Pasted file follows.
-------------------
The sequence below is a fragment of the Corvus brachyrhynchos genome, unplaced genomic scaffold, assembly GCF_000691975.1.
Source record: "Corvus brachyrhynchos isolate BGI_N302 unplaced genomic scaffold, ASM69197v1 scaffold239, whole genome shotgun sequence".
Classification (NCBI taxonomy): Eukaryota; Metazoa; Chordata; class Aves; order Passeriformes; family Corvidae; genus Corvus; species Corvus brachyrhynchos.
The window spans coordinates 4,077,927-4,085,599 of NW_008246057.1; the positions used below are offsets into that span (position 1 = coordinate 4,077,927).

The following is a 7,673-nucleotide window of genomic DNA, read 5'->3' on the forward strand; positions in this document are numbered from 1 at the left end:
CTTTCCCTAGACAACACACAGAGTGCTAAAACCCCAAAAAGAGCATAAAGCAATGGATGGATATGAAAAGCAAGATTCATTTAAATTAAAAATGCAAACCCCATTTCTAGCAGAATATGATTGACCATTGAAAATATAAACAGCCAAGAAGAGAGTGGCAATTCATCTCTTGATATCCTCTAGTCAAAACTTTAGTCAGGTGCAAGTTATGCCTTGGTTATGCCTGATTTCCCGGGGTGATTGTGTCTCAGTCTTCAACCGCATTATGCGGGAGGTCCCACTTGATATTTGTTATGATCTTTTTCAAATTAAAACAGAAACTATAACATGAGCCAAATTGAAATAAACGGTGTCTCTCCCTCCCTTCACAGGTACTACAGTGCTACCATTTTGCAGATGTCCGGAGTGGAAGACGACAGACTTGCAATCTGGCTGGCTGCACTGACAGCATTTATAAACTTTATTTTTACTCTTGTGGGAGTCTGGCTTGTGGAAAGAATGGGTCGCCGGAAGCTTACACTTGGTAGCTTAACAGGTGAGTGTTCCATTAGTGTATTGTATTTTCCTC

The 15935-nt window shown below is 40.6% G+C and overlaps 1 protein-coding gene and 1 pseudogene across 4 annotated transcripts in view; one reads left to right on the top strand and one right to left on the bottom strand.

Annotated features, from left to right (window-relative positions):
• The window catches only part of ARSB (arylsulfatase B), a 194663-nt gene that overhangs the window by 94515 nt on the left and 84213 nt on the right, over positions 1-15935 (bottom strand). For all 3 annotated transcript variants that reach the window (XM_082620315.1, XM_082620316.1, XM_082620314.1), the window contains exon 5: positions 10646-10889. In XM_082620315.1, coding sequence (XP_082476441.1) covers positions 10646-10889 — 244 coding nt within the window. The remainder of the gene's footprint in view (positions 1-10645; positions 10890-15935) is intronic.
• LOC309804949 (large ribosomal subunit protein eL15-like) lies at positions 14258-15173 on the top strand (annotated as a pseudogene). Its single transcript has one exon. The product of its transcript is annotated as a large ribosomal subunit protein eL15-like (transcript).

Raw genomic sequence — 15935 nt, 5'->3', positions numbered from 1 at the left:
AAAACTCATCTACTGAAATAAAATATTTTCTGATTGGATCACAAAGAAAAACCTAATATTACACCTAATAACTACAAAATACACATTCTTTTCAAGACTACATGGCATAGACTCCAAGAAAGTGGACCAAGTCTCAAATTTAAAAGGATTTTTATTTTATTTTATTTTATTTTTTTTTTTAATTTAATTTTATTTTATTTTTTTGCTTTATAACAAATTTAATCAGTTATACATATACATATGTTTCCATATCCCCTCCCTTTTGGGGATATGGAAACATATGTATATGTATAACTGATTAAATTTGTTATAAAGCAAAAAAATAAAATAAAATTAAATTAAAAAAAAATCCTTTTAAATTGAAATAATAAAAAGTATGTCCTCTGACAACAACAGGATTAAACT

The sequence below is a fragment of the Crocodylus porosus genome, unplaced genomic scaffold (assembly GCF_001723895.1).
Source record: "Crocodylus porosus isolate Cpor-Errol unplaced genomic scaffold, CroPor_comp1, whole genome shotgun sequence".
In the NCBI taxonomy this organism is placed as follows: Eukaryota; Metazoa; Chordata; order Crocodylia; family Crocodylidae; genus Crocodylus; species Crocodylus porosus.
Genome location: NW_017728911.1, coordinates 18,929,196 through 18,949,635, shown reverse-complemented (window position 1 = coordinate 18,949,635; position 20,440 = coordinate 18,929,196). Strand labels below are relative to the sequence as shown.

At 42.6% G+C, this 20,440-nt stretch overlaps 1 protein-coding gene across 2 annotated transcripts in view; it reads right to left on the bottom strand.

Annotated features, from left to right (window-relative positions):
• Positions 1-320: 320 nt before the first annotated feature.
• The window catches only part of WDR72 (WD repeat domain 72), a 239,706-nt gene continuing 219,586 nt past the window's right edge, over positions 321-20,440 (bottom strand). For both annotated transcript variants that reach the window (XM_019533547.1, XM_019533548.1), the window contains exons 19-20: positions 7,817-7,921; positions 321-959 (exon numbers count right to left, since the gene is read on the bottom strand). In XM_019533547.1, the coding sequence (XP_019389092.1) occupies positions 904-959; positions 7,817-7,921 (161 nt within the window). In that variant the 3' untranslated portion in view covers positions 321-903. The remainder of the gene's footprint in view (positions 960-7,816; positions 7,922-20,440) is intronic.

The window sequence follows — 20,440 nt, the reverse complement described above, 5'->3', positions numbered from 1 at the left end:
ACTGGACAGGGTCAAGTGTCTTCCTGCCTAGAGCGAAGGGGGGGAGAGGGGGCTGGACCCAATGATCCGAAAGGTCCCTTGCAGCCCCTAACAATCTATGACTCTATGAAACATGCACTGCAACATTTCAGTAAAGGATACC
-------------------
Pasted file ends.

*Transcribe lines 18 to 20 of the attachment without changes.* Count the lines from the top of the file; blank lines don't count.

Annotated features, from left to right (window-relative positions):
• Positions 1-320: 320 nt before the first annotated feature.
• The window catches only part of WDR72 (WD repeat domain 72), a 239,706-nt gene continuing 219,586 nt past the window's right edge, over positions 321-20,440 (bottom strand). For both annotated transcript variants that reach the window (XM_019533547.1, XM_019533548.1), the window contains exons 19-20: positions 7,817-7,921; positions 321-959 (exon numbers count right to left, since the gene is read on the bottom strand). In XM_019533547.1, the coding sequence (XP_019389092.1) occupies positions 904-959; positions 7,817-7,921 (161 nt within the window). In that variant the 3' untranslated portion in view covers positions 321-903. The remainder of the gene's footprint in view (positions 960-7,816; positions 7,922-20,440) is intronic.